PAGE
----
Georgia has set an execution date – again – for Troy Davis, accused, convicted and sentenced in 1991 for the murder of police officer Mark MacPhail in 1989.
Seven of the nine witnesses have recanted the testimony used to convict him, claiming they were coerced by police during the investigation.
One of the other two was himself a suspect who pointed to Davis as the killer, later reportedly telling a friend that he himself had pulled the trigger.
The appeal gamut has been run, so everything is perfectly “legal.” The last legal hope is a hearing before the Board of Pardons and Paroles on Sept. 19, two days before the scheduled execution.
Appeals for clemency have come from all over – the Pope, former President Carter, Archbishop Desmond Tutu and a wide range of other religious leaders – yet there appears to be a resolve to act on decisions from courts that have declined to accept the uncertainty of the conviction’s basis.
Georgia may well execute an innocent man just because the law says we can.
One wonders why there is such a passion to follow through with an execution. What does this say about us?
Is it the same passion we saw in the recent candidate debate when the audience cheered Gov. Rick Perry’s record of approving 234 executions?
A recent graduate of our university, who came to college as a working adult student against significant odds, distinguished herself both academically and in active service to the community.
At her graduation, she was honored with the prestigious universitywide service award, in part because of her work in raising awareness about the death penalty.
Her name is Gloria Jordan, and she wrote recently offering her reflection on the state’s handling of the Troy Davis case. With her permission, I quote her words:
When Will We Ever Learn?
Troy Davis’ impending execution triggered old memories. My father was executed in the late fifties in Jim Crow Georgia for a crime that he probably did not commit.
Known before his service in the Korean War as The Gentle Giant, my father was executed three months after his arrest and buried the day after with full military honors. Just about all I have from my father is the flag that covered his casket.
My father’s arrest, imprisonment and execution changed my family forever. My mother never fully recovered. I never got to meet my father.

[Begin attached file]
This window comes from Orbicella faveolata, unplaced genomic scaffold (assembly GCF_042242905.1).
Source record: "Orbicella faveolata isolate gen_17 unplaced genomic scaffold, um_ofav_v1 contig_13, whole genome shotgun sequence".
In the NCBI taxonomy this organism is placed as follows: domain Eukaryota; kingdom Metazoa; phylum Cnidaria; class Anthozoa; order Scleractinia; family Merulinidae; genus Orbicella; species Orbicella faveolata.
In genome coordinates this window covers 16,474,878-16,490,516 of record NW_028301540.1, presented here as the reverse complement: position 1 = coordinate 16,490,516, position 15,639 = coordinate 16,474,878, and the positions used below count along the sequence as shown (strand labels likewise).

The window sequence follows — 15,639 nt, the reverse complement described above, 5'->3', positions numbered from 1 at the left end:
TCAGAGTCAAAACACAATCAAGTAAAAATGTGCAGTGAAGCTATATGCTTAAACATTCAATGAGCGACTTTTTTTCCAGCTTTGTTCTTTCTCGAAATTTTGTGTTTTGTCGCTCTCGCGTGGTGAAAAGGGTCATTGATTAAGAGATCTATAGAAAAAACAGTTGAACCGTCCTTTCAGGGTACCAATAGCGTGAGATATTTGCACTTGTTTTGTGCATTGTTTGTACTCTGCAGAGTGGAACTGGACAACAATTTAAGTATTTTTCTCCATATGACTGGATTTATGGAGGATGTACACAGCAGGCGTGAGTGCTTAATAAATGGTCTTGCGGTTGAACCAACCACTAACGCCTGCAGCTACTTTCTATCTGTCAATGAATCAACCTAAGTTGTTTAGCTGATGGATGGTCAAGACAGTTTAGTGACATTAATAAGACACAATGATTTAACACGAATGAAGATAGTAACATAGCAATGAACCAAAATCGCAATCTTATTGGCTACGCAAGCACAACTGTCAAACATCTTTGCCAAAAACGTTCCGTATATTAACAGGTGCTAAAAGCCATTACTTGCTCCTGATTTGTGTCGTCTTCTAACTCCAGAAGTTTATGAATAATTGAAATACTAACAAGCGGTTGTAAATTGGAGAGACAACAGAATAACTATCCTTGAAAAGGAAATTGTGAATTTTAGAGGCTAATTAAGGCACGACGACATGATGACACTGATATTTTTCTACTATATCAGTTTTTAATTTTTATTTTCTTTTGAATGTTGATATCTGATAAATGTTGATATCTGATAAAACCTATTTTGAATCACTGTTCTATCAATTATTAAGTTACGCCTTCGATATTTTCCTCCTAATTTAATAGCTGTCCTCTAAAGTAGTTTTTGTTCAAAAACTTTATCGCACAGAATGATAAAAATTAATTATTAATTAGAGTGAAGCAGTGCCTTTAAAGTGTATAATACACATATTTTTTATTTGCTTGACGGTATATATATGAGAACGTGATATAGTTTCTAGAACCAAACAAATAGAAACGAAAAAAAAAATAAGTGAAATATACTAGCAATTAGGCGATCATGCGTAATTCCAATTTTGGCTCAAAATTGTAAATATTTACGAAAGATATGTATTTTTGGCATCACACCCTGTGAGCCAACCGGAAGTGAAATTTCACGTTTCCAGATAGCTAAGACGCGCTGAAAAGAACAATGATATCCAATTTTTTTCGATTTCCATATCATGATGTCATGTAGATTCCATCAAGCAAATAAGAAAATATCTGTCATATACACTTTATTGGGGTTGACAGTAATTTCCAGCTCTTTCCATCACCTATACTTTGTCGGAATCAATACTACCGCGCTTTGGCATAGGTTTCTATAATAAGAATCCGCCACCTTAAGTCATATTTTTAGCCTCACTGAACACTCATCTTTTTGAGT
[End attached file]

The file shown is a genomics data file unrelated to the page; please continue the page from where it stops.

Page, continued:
It would have been very easy for me to go through life with a chip on my shoulder. Somehow I realized early on that we can never even the score.
If we kill one man to avenge the death of the other, then the second death must also be avenged. There is no stopping place.
Executions don’t make us safe by killing the killer, even when there is no doubt who the killer is. A documented average of three copycat executions follows every State execution.
It is our own sense of vengeance that cries out for us to kill the killer. We lose all perspective about what kind of world we want our children and grandchildren to inhabit.
We keep going down that road over and over again, even though we know the great emotional, moral, and economic cost it is to the citizens of this state.
Violence begets violence, even when it is the violence of the State with our consent.
When will we ever learn?
– Gloria Jordan
Gloria’s words and work have contributed to the historical momentum that will eventually lead to the elimination of the death penalty.
Eloquent arguments have been offered here and here at EthicsDaily.com against the death penalty. Such arguments encourage careful reflection and re-examination of traditional ideas about the justice of “ultimate justice.”
Meanwhile, we can hope that the Board of Pardons and Paroles will not hide behind a veneer of legality to end a life that may indeed not be guilty of the crime for which he was convicted.
If that hope fails, perhaps Georgia’s governor, himself a distinguished graduate of the same university as Gloria, will find the courage to slow the cycle of violence that this execution represents.